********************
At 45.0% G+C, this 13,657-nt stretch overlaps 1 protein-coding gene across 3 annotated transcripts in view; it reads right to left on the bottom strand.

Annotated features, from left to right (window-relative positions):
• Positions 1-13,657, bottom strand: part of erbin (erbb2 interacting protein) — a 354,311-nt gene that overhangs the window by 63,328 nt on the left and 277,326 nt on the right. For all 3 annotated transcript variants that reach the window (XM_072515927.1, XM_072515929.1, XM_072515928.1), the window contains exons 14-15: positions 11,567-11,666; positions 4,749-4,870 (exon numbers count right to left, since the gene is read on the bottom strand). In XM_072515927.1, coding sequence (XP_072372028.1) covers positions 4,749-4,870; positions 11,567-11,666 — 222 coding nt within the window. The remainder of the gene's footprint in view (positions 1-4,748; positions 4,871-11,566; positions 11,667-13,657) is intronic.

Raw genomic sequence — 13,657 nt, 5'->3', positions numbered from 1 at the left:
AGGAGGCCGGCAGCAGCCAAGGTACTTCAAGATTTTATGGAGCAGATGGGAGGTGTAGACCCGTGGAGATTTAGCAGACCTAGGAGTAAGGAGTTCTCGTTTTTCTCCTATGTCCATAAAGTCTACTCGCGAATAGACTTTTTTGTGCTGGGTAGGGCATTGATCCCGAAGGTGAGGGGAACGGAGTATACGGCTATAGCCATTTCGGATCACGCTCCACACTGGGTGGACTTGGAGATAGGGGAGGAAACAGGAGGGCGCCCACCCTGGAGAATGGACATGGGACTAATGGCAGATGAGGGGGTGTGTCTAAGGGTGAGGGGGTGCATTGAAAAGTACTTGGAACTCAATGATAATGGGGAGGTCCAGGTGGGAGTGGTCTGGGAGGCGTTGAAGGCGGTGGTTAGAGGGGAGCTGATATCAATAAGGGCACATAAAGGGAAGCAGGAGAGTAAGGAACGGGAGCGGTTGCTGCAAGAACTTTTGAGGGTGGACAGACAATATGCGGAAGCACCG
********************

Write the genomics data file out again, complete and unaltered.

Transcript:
At 45.0% G+C, this 13,657-nt stretch overlaps 1 protein-coding gene across 3 annotated transcripts in view; it reads right to left on the bottom strand.

Annotated features, from left to right (window-relative positions):
• Positions 1-13,657, bottom strand: part of erbin (erbb2 interacting protein) — a 354,311-nt gene that overhangs the window by 63,328 nt on the left and 277,326 nt on the right. For all 3 annotated transcript variants that reach the window (XM_072515927.1, XM_072515929.1, XM_072515928.1), the window contains exons 14-15: positions 11,567-11,666; positions 4,749-4,870 (exon numbers count right to left, since the gene is read on the bottom strand). In XM_072515927.1, coding sequence (XP_072372028.1) covers positions 4,749-4,870; positions 11,567-11,666 — 222 coding nt within the window. The remainder of the gene's footprint in view (positions 1-4,748; positions 4,871-11,566; positions 11,667-13,657) is intronic.

Raw genomic sequence — 13,657 nt, 5'->3', positions numbered from 1 at the left:
AGGAGGCCGGCAGCAGCCAAGGTACTTCAAGATTTTATGGAGCAGATGGGAGGTGTAGACCCGTGGAGATTTAGCAGACCTAGGAGTAAGGAGTTCTCGTTTTTCTCCTATGTCCATAAAGTCTACTCGCGAATAGACTTTTTTGTGCTGGGTAGGGCATTGATCCCGAAGGTGAGGGGAACGGAGTATACGGCTATAGCCATTTCGGATCACGCTCCACACTGGGTGGACTTGGAGATAGGGGAGGAAACAGGAGGGCGCCCACCCTGGAGAATGGACATGGGACTAATGGCAGATGAGGGGGTGTGTCTAAGGGTGAGGGGGTGCATTGAAAAGTACTTGGAACTCAATGATAATGGGGAGGTCCAGGTGGGAGTGGTCTGGGAGGCGTTGAAGGCGGTGGTTAGAGGGGAGCTGATATCAATAAGGGCACATAAAGGGAAGCAGGAGAGTAAGGAACGGGAGCGGTTGCTGCAAGAACTTTTGAGGGTGGACAGACAATATGCGGAAGCACCG